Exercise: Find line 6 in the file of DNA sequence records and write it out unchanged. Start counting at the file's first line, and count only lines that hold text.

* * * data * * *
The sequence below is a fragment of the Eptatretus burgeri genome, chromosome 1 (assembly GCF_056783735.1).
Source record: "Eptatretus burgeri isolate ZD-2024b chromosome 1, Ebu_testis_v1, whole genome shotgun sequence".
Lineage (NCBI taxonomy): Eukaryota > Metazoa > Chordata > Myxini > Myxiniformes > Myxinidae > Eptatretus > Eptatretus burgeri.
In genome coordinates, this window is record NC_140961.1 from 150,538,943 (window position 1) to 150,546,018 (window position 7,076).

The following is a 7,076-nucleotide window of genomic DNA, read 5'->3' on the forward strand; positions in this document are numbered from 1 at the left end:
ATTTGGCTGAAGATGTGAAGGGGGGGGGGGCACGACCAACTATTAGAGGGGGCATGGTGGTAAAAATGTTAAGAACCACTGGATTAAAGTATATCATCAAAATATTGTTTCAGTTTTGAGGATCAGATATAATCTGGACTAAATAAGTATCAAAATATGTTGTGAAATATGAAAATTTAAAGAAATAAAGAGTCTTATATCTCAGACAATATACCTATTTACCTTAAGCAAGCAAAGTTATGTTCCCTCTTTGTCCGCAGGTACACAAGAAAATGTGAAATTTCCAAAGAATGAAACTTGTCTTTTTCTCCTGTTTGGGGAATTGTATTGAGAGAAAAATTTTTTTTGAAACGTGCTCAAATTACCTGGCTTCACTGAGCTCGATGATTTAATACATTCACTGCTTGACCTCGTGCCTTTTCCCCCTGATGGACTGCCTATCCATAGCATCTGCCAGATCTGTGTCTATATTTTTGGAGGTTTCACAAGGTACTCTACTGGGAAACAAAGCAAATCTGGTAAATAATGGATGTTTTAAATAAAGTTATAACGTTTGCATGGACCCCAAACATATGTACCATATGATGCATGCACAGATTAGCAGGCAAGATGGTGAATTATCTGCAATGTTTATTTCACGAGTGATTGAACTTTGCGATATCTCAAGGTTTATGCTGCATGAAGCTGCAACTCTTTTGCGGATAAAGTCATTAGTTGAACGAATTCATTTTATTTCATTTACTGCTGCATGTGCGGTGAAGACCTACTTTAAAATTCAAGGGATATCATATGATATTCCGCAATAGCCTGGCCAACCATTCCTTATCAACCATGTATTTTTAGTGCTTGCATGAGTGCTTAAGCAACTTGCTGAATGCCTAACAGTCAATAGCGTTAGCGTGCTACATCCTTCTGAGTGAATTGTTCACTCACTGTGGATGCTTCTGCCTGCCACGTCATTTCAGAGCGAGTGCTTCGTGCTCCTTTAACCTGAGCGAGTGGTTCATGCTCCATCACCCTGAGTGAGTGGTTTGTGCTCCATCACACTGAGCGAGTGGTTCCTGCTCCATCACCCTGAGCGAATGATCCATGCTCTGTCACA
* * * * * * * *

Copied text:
ATTTGGCTGAAGATGTGAAGGGGGGGGGGGCACGACCAACTATTAGAGGGGGCATGGTGGTAAAAATGTTAAGAACCACTGGATTAAAGTATATCATCAAAATATTGTTTCAGTTTTGAGGATCAGATATAATCTGGACTAAATAAGTATCAAAATATGTTGTGAAATATGAAAATTTAAAGAAATAAAGAGTCTTATATCTCAGACAATATACCTATTTACCTTAAGCAAGCAAAGTTATGTTCCCTCTTTGTCCGCAGGTACACAAGAAAATGTGAAATTTCCAAAGAATGAAACTTGTCTTTTTCTCCTGTTTGGGGAATTGTATTGAGAGAAAAATTTTTTTTGAAACGTGCTCAAATTACCTGGCTTCACTGAGCTCGATGATTTAATACATTCACTGCTTGACCTCGTGCCTTTTCCCCCTGATGGACTGCCTATCCATAGCATCTGCCAGATCTGTGTCTATATTTTTGGAGGTTTCACAAGGTACTCTACTGGGAAACAAAGCAAATCTGGTAAATAATGGATGTTTTAAATAAAGTTATAACGTTTGCATGGACCCCAAACATATGTACCATATGATGCATGCACAGATTAGCAGGCAAGATGGTGAATTATCTGCAATGTTTATTTCACGAGTGATTGAACTTTGCGATATCTCAAGGTTTATGCTGCATGAAGCTGCAACTCTTTTGCGGATAAAGTCATTAGTTGAACGAATTCATTTTATTTCATTTACTGCTGCATGTGCGGTGAAGACCTACTTTAAAATTCAAGGGATATCATATGATATTCCGCAATAGCCTGGCCAACCATTCCTTATCAACCATGTATTTTTAGTGCTTGCATGAGTGCTTAAGCAACTTGCTGAATGCCTAACAGTCAATAGCGTTAGCGTGCTACATCCTTCTGAGTGAATTGTTCACTCACTGTGGATGCTTCTGCCTGCCACGTCATTTCAGAGCGAGTGCTTCGTGCTCCTTTAACCTGAGCGAGTGGTTCATGCTCCATCACCCTGAGTGAGTGGTTTGTGCTCCATCACACTGAGCGAGTGGTTCCTGCTCCATCACCCTGAGCGAATGATCCATGCTCTGTCACA